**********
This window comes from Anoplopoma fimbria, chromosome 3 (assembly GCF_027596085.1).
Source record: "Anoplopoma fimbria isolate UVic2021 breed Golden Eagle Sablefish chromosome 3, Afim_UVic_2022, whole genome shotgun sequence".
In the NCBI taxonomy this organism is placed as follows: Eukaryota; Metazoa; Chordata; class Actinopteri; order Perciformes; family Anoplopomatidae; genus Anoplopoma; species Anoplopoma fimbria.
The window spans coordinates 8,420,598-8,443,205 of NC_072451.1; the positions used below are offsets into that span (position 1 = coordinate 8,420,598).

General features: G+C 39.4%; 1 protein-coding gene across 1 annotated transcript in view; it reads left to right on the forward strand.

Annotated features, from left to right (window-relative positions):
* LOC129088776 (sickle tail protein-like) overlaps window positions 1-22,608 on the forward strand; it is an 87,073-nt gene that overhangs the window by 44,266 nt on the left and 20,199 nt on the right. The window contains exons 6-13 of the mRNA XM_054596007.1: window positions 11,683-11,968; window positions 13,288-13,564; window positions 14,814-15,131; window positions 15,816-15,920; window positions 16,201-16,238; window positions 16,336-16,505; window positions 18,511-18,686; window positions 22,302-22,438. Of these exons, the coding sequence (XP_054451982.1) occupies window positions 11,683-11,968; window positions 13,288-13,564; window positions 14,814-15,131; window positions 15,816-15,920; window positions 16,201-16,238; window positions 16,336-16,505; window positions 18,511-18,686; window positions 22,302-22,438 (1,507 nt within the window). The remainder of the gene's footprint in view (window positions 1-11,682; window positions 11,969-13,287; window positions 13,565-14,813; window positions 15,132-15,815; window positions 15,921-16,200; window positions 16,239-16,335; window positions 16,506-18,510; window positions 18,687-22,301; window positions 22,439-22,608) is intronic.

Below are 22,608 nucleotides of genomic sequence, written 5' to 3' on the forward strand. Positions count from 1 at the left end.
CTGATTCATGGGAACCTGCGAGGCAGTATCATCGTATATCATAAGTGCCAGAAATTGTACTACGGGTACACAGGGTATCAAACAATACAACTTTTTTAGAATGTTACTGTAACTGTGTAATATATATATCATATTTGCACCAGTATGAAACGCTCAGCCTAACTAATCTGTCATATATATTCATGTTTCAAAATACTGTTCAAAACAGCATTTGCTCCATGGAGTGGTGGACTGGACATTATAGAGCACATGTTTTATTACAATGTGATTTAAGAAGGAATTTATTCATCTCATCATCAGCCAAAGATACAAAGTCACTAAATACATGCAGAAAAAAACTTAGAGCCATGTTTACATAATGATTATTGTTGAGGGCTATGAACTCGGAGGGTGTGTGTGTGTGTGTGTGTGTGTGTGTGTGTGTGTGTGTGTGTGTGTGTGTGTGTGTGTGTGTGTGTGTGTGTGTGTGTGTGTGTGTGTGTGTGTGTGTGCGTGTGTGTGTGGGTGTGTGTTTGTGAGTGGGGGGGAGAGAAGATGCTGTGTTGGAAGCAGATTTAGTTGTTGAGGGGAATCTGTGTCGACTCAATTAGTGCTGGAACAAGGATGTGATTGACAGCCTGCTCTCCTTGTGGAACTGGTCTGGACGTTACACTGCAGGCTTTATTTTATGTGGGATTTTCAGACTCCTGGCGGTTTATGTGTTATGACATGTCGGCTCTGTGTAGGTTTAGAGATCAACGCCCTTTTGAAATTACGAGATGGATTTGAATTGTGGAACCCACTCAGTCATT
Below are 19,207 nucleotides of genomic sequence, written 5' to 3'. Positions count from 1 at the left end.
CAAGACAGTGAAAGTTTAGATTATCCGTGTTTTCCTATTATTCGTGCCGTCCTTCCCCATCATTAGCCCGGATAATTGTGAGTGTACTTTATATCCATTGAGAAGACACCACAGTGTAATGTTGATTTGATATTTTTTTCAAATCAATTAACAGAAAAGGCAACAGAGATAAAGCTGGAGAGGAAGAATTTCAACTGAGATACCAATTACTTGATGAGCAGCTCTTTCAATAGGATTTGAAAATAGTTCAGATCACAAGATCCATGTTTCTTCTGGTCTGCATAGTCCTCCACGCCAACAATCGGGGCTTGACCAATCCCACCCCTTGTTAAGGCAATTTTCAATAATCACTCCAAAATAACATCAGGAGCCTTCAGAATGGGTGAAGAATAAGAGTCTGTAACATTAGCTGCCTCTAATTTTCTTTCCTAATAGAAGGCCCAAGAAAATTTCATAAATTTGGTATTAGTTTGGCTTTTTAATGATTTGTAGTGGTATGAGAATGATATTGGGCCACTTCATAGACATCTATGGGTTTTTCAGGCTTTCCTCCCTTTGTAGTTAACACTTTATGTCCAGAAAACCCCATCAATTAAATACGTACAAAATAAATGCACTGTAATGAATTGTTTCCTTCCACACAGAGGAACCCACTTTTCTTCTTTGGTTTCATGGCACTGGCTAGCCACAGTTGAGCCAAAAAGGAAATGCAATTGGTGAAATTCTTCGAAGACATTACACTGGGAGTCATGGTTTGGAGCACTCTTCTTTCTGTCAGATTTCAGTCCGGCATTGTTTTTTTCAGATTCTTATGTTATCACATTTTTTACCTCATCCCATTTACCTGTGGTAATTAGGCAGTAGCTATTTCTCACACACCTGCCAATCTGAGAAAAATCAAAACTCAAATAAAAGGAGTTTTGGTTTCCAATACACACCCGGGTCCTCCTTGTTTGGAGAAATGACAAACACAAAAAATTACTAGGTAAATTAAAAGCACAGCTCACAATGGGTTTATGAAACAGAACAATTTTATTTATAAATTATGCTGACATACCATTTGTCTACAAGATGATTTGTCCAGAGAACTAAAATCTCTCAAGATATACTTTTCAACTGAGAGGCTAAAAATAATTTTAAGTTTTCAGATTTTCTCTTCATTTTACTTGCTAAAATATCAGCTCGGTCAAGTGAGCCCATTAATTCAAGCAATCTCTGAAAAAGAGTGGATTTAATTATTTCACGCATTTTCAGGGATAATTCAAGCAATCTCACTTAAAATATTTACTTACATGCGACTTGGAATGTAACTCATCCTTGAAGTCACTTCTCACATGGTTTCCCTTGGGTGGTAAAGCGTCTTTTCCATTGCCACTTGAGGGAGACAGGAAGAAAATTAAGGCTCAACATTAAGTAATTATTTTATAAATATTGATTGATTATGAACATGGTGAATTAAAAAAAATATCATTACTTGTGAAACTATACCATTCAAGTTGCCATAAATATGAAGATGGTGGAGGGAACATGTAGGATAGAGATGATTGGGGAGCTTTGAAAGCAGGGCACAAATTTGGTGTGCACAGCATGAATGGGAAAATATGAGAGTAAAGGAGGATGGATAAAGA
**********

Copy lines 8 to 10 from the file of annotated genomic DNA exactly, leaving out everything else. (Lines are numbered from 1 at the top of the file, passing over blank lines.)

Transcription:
Below are 22,608 nucleotides of genomic sequence, written 5' to 3' on the forward strand. Positions count from 1 at the left end.
CTGATTCATGGGAACCTGCGAGGCAGTATCATCGTATATCATAAGTGCCAGAAATTGTACTACGGGTACACAGGGTATCAAACAATACAACTTTTTTAGAATGTTACTGTAACTGTGTAATATATATATCATATTTGCACCAGTATGAAACGCTCAGCCTAACTAATCTGTCATATATATTCATGTTTCAAAATACTGTTCAAAACAGCATTTGCTCCATGGAGTGGTGGACTGGACATTATAGAGCACATGTTTTATTACAATGTGATTTAAGAAGGAATTTATTCATCTCATCATCAGCCAAAGATACAAAGTCACTAAATACATGCAGAAAAAAACTTAGAGCCATGTTTACATAATGATTATTGTTGAGGGCTATGAACTCGGAGGGTGTGTGTGTGTGTGTGTGTGTGTGTGTGTGTGTGTGTGTGTGTGTGTGTGTGTGTGTGTGTGTGTGTGTGTGTGTGTGTGTGTGTGTGTGTGTGTGTGTGCGTGTGTGTGTGGGTGTGTGTTTGTGAGTGGGGGGGAGAGAAGATGCTGTGTTGGAAGCAGATTTAGTTGTTGAGGGGAATCTGTGTCGACTCAATTAGTGCTGGAACAAGGATGTGATTGACAGCCTGCTCTCCTTGTGGAACTGGTCTGGACGTTACACTGCAGGCTTTATTTTATGTGGGATTTTCAGACTCCTGGCGGTTTATGTGTTATGACATGTCGGCTCTGTGTAGGTTTAGAGATCAACGCCCTTTTGAAATTACGAGATGGATTTGAATTGTGGAACCCACTCAGTCATT
Below are 19,207 nucleotides of genomic sequence, written 5' to 3'. Positions count from 1 at the left end.